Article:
By: Ashley Weiss
There’s no place like Clear Lake for the Fourth of July.
Dozens of lighted and musical carnival rides, concessions and games wrap around City Park in the heart of downtown with the beautiful backdrop of the lake. “It’s a postcard, the setup, the setting. It’s not like any other event,” said Erin Evans-Phipps, who’s been involved with the carnival her entire life. “Clear Lake’s the greatest. There’s no better place to be on the Fourth.”
Erin’s family, who has owned and operated Evans United Shows for more than 70 years, travels to nearly 10 states across the country for more than 30 events from March to mid-November, including at least seven weeks in Iowa.
This year marks Evans United’s 50th anniversary of bringing carnival rides and fun to the multi-day celebration in Clear Lake that has anchored family get-togethers and class reunions for decades.
“Clear Lake’s always been special to us. We’ve made a lot of friends over the years,” said Tom Evans, who runs the family business with his wife, Nancy. “It’s a great town.” The Evans family will be recognized as the 2023 parade grand marshal during the celebration on July 4th. The theme of this year’s parade is “Decades of Fun.”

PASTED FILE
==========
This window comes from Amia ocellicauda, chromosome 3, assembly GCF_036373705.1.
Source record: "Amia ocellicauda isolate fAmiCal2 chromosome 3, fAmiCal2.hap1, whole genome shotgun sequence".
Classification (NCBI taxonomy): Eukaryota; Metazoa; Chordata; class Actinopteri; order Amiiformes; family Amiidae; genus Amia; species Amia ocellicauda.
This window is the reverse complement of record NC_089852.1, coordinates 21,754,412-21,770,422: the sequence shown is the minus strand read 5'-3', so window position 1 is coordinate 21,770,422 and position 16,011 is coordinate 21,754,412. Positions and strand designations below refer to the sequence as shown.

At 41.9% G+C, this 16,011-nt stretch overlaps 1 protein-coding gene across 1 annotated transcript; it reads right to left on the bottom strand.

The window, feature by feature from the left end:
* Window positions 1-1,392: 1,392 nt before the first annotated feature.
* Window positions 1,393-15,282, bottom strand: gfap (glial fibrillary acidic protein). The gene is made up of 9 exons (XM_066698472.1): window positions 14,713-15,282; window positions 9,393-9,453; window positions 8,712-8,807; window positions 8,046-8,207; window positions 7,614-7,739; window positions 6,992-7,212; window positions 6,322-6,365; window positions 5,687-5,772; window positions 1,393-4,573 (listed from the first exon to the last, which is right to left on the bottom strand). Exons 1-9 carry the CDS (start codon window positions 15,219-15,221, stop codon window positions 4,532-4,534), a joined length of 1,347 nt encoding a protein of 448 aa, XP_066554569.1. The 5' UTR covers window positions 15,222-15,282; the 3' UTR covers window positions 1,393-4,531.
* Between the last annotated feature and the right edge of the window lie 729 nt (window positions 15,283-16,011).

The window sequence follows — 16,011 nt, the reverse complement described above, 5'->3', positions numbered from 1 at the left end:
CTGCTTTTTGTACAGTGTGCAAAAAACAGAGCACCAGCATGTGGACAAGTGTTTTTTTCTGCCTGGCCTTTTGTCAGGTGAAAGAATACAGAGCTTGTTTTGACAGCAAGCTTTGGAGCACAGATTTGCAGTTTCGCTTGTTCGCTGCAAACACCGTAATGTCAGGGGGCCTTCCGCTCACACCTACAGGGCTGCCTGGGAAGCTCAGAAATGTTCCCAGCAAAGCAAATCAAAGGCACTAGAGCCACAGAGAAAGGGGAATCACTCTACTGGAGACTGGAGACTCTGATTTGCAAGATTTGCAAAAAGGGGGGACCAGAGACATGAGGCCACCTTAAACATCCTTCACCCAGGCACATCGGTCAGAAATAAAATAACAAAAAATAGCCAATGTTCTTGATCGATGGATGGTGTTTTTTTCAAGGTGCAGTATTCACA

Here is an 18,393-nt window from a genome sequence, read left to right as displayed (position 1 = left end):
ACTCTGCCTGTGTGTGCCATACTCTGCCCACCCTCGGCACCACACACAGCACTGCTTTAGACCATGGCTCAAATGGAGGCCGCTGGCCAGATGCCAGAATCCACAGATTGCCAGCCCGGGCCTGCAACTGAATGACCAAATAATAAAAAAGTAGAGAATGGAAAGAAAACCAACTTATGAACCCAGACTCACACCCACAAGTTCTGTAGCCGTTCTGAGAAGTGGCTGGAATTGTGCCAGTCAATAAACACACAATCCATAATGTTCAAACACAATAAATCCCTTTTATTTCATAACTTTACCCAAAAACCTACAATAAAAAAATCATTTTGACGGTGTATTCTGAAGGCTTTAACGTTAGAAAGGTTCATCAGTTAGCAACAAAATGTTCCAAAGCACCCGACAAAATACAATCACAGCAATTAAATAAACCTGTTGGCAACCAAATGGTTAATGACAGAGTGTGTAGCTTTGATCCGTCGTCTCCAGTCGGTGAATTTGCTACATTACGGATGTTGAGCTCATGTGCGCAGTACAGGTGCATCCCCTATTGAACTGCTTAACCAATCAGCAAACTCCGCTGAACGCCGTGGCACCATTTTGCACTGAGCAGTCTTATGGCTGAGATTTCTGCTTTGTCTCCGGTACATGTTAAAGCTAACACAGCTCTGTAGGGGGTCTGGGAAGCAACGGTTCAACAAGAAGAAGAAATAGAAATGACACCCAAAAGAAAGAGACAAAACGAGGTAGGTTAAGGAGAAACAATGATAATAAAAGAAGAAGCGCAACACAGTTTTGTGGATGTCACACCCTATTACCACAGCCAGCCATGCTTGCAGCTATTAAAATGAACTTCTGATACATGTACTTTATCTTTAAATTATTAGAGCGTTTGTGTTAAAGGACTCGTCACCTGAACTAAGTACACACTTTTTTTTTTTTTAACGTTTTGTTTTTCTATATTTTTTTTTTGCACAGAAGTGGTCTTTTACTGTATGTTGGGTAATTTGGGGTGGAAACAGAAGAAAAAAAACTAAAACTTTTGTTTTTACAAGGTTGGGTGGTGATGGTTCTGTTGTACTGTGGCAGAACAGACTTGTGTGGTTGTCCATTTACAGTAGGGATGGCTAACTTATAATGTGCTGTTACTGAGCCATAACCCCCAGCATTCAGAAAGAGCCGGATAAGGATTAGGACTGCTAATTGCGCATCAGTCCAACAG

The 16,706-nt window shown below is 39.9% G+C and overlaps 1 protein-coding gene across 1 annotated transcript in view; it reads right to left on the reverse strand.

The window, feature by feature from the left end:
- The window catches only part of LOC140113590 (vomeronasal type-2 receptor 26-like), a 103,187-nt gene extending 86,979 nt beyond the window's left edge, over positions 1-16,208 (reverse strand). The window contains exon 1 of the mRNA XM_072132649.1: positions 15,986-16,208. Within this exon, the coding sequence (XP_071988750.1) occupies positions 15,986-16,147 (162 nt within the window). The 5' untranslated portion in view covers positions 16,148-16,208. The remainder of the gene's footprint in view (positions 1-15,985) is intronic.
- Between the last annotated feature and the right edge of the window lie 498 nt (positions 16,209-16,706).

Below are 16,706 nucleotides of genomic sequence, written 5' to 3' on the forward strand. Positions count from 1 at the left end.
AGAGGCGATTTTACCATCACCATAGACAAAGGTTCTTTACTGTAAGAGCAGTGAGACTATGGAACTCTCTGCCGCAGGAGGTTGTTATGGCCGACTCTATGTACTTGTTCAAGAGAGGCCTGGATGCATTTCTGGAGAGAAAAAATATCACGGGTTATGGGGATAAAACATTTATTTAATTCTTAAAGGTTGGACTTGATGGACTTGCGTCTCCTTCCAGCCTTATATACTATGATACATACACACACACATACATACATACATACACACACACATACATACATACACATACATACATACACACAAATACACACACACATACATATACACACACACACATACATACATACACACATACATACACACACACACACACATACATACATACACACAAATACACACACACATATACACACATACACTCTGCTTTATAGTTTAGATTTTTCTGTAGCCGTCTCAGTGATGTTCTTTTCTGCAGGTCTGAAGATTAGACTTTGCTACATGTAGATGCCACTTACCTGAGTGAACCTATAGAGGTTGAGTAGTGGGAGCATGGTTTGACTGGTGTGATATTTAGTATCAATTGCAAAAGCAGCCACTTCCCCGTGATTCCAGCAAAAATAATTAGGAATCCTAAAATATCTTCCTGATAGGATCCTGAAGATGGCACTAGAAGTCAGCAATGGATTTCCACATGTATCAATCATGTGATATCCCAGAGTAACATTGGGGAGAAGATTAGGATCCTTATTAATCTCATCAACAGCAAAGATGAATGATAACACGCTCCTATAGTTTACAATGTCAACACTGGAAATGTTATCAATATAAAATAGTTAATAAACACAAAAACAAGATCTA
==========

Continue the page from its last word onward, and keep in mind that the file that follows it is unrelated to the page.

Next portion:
In the early 1970s, Tom’s parents, Bill and Ruth Evans, purchased several rides from the previous owner of rides seen in Clear Lake during the Fourth of July. Their first year in Clear Lake was 1974. The next year, Tom and Nancy, who married in 1972, took over the carnival’s operations after the untimely death of his parents. “It’s pretty impressive to look at what they’ve done over the course of all these years,” Erin said about her parents who were in their early 20s at the time. “I’m proud of them. It’s a big accomplishment what my mom and dad created.”
Evans United Shows, of Plattsburg, Missouri, was started in 1947.
Third-generation showmen Tom and his late brother, Jim, built and expanded the family carnival business exponentially in the following decades. In 2019, the Evans family mourned the death of Jim. In recent years, Erin, and her husband, Jason Phipps, have taken over many of the day-to-day operations. Erin only recalls missing two Fourth of July celebrations in Clear Lake since she was born. She and her younger sister, Emily, spent summers on the road with the carnival and Fourth of Julys in Clear Lake. Swimming in the lake, shopping at the Ben Franklin store, eating at the Backyard Deli, and one of her favorites, enjoying Shirley Temples and onion rings at the Ritz Club. “We grew up in Iowa,” Erin said. “It’s where we’ve spent every summer of our lives.”